The 2015 prize for Contributions in Soft Robotics is intended to support and promote research that advances the field of soft robotics. Researchers are invited to submit original work to the Soft Robotics Toolkit website in order to be considered for the award. Eligible entries might include contributions in:
- New soft robotics component technologies (actuators, sensors, pumps, valves, control hardware, etc.)
- New modeling and analysis approaches for compliant electromechanical systems
- New control architectures (hardware and/or software) for soft robotics systems
- New experimental procedures for characterizing soft systems
- 1 Grand prize
- 3 Runners-up
- Total cash prize up to $5,000!
How to Enter
To be considered for the prize, simply document your work on the Soft Robotics Toolkit website before June 15th 2015. It is expected that, if participants have an interest in potential intellectual property arising from their work, they will handle this with their home institution prior to submission. You will retain all intellectual property and credit for the work. All website contributions that meet the eligibility criteria will automatically be considered for the prize. Details of how to submit your work to the website can be found here:
- The work must have been published or accepted for publication in a peer-reviewed journal or conference proceedings.
- Details of the research must have been documented on the Soft Robotics Toolkit website before June 15th 2015. The quality of this documentation will be considered as part of the judging process (see below).
- Research conducted by either individuals or teams is eligible.
By the deadline (6/15/2015), you must provide detailed documentation describing your research project. At a minimum, your documentation set should include:
- A Design section providing an overview of the technology, the reason that it is an important contribution, and its strengths and weaknesses
- An Implementation section documenting in detail how you implemented the technology and containing files that another researcher would require to replicate your work (e.g. source code, FEM input files, CAD files, bills of materials)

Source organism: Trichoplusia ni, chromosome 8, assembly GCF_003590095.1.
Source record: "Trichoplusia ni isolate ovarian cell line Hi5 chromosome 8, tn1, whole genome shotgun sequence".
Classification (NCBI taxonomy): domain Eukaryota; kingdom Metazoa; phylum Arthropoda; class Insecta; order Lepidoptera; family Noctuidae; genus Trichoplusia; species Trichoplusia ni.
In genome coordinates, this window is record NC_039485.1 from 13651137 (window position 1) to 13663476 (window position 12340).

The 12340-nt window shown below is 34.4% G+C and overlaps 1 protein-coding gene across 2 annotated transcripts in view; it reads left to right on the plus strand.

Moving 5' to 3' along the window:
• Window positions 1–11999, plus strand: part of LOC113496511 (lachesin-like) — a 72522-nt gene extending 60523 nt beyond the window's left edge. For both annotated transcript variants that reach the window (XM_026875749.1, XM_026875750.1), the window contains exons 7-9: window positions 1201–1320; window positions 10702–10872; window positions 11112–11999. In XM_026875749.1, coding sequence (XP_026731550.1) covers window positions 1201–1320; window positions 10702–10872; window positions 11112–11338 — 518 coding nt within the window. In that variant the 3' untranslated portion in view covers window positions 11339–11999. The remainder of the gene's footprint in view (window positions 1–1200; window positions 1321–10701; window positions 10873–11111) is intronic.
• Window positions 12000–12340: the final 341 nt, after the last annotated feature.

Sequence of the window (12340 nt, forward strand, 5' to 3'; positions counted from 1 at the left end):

- A Testing section describing the experimental procedure followed and the results obtained
The focus here is on replicability: the documentation should be more detailed than a typical research paper. In particular, the Implementation section should provide enough detail to enable a student to replicate the work with no additional assistance. Examples of complete documentation sets can be found here and here.
To be considered for the prize, entrants should expect to dedicate significant effort (i.e. beyond that of a standard academic paper) to provide high quality documentation (e.g. multimedia tutorials or protocols) and all related files along with clear instructions so someone can easily adapt to their own needs. Contributions based on exciting research alone will likely not be competitive. Our goal is to build an intellectual toolkit to enable replication of work between research groups and institutions.
- Now: Submissions open. We advise you to begin documenting your work as soon as possible!
- May 15th: Final chance to alert toolkit team of intention to submit.
- June 15th: Webpage freeze. Entrants must have uploaded their documentation and made it public by this date. Entrants will not be permitted to edit their webpages while judging is in process.
- July 15th August 15th: Winners announced.
An international panel of soft robotics experts will score all entries based on the rubric below. Judges will be assigned such that no judge is evaluating work conducted at his or her own institution. Details of the judging panel will be announced in the coming months.
Scoring Rubric (50 points total)
- Project Idea (20 points)
- Contribution: does the entry represent a significant contribution to the field of soft robotics? (5 points)
- Specifications: are the goals of the project clearly defined? Are the criteria for success provided? (5 points)
- Quality: is the proposed solution interesting and novel? (10 points)
- Project Implementation (10 points)
- Implementation: did the entry accomplish the stated goals? (10 points)
- Project Documentation (20 points):
- Replicability: is the documentation well-written and easy to understand? Would it be possible for one of your students to replicate the work with no additional support from the original researchers? (5 points)